Reference : Towards exposure of elusive metabolic mixed-culture processes: the application of met...
Scientific journals : Article
Life sciences : Environmental sciences & ecology
Towards exposure of elusive metabolic mixed-culture processes: the application of metaproteomic analyses to activated sludge
Wilmes, Paul mailto [University of Luxembourg > Luxembourg Centre for Systems Biomedicine (LCSB) > >]
Bond, P. L. [> >]
Water Science & Technology
IWA Publishing
United Kingdom
[en] 2D-PAGE ; activated sludge ; enhanced biological phosphorus removal ; metaproteomics ; mixed microbial community ; polyphosphate accumulating organism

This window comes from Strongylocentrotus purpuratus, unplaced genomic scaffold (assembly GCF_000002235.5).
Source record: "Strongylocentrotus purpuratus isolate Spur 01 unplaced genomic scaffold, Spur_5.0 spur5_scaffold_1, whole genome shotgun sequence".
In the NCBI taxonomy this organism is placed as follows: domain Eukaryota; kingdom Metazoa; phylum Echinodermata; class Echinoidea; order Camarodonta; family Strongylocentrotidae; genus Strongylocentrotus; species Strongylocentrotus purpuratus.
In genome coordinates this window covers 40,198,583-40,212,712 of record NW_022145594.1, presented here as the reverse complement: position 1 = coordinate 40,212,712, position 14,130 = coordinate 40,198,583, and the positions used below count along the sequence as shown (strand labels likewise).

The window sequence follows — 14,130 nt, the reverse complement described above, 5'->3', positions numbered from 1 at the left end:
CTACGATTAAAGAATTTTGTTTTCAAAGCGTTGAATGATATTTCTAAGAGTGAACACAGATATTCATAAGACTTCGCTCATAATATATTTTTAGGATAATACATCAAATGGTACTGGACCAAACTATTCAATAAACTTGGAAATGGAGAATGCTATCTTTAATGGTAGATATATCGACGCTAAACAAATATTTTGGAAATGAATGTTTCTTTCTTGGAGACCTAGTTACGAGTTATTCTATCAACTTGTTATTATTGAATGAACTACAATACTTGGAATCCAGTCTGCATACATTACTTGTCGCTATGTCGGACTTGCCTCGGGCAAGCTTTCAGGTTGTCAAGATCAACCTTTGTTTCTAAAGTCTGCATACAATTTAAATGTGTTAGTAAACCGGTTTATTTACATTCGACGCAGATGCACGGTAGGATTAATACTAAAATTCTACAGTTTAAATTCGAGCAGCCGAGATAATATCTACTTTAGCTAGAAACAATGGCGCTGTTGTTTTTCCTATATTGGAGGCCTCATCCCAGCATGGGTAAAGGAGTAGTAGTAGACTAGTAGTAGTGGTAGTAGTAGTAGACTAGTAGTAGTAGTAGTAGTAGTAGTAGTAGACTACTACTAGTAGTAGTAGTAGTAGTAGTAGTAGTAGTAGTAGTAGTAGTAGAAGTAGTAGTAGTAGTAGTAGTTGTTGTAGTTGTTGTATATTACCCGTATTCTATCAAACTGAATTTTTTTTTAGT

[en] 4th IWA Activated Sludge Population Dynamics Conference (ASPD4) Location: Gold Coast, AUSTRALIA Date: JUL 17-20, 2005 Sponsor(s): IWA Specialist Grp Activated Sudge Populat Dynam; Adv Wastewater management Ctr; Australian Water Assoc Abstract: Protein expression is a direct reflection of specific microbial activities in any ecosystem. In order to assess protein expression in mixed microbial communities, the feasibility of applying proteomic techniques to activated sludge samples has recently been demonstrated. We report the application of metaproteomics to two activated sludges from a laboratory-scale sequencing batch reactor with dissimilar phosphorus removal performances. Fluorescence in situ hybridization (FISH) revealed that the sludge with good enhanced biological phosphorus removal performance (EBPR) was dominated by Betaproteobacteria (65% of EUBMIX binding cells) and gave positive signals for the Rhodocyclus-type PAO specific probe (59%). The non-EBPR sludge was dominated by tetrad-forming Alphaproteobacteria (75%). With regard to the proteomic investigation, 630 individual protein spots were matched across the replicate groups of the anaerobic and aerobic phases of the EBPR sludge with 9.4% of all spots being statistically different between the two phases. The non-EBPR metaproteomic maps exhibited 590 matched spots with 14.7% statistical differences between the two phases. Overall, the non-EBPR sludge expressed around 30% more significant differences than the EBPR sludge. The comparison of protein expression in the two sludges showed that their metaproteomes were substantially different and this was reflected in their microbial community structures and metabolic transformations.

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